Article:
Enhancing the BioSense Platform: Findings from an ESSENCE and SAS Pilot Project


BioSense was launched in 2003 by CDC with its primary aim to establish an integrated system of nationwide public health surveillance for the early detection and prompt assessment of potential bioterrorism-related syndromes or other public health emergencies. With the release of CDC’s Surveillance Strategy, BioSense evolved into the National Syndromic Surveillance Program (NSSP). To overcome the challenges experienced throughout the integration of local and state level data to produce a real-time national all-hazards surveillance, CDC sought input from the National Syndromic Surveillance Community of Practice (NSSP CoP). They requested that CDC provide advanced syndromic surveillance functionalities and analytical applications, such as ESSENCE and SAS to improve the BioSense Platform. In response, CDC led this pilot project to: 1) conduct security testing of SAS and ESSENCE in order to identify vulnerabilities; 2) test and improve a limited set of processes that occur before data are transformed; and 3) conduct testing of ESSENCE’s functions to ensure the tool worked as intended, and that it will meet user needs.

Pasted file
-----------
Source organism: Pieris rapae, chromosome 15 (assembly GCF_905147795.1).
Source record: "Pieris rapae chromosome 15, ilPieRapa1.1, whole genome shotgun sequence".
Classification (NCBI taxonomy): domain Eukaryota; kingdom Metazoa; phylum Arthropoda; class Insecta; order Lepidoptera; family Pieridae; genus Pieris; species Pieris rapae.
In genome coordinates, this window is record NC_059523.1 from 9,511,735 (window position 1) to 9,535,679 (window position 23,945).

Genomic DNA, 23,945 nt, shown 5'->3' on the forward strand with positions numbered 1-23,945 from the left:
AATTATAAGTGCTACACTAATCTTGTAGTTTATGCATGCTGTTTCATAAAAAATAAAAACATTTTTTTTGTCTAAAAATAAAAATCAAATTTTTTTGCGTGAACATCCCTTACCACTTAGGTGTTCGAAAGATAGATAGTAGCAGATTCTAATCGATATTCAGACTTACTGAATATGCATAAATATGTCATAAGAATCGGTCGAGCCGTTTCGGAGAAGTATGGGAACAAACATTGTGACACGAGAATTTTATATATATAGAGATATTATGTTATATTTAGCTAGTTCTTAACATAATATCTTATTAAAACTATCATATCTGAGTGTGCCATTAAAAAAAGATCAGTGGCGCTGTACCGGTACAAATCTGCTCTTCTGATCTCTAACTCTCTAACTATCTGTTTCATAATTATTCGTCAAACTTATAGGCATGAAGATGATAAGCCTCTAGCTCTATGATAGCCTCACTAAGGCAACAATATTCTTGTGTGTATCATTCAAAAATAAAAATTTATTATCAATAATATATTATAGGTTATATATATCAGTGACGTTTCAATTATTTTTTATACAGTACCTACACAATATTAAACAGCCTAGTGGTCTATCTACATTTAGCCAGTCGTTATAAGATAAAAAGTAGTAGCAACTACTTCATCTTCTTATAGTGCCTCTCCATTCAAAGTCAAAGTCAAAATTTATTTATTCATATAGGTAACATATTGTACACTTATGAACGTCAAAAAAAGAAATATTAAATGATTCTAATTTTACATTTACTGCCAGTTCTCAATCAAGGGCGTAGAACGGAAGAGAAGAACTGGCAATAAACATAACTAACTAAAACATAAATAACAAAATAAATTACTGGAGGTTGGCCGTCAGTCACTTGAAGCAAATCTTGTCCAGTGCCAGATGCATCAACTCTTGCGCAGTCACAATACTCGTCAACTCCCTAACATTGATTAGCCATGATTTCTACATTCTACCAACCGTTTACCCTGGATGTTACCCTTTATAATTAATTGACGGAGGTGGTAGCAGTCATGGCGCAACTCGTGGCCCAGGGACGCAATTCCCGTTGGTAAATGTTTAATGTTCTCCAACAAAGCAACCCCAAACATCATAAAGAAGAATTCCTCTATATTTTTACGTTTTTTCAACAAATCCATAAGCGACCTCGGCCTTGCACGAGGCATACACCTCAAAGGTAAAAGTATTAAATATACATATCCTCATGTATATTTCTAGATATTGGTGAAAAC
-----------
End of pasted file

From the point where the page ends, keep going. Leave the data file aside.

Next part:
To describe the results of a pilot project that examined selected BioSense 2.0 data processing rules and tested SAS and ESSENCE products in the BioSense platform.

Primary Topic Areas: 
Original Publication Year: 
Event/Publication Date: 
December, 2015

August 29, 2017

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National Syndromic
Surveillance Program


The National Syndromic Surveillance Program (NSSP) is a collaboration among states and public health jurisdictions that contribute data to the BioSense Platform, public health practitioners who use local syndromic surveillance systems, Center for Disease Control and Prevention programs, other federal agencies, partner organizations, hospitals, healthcare professionals, and academic institutions.

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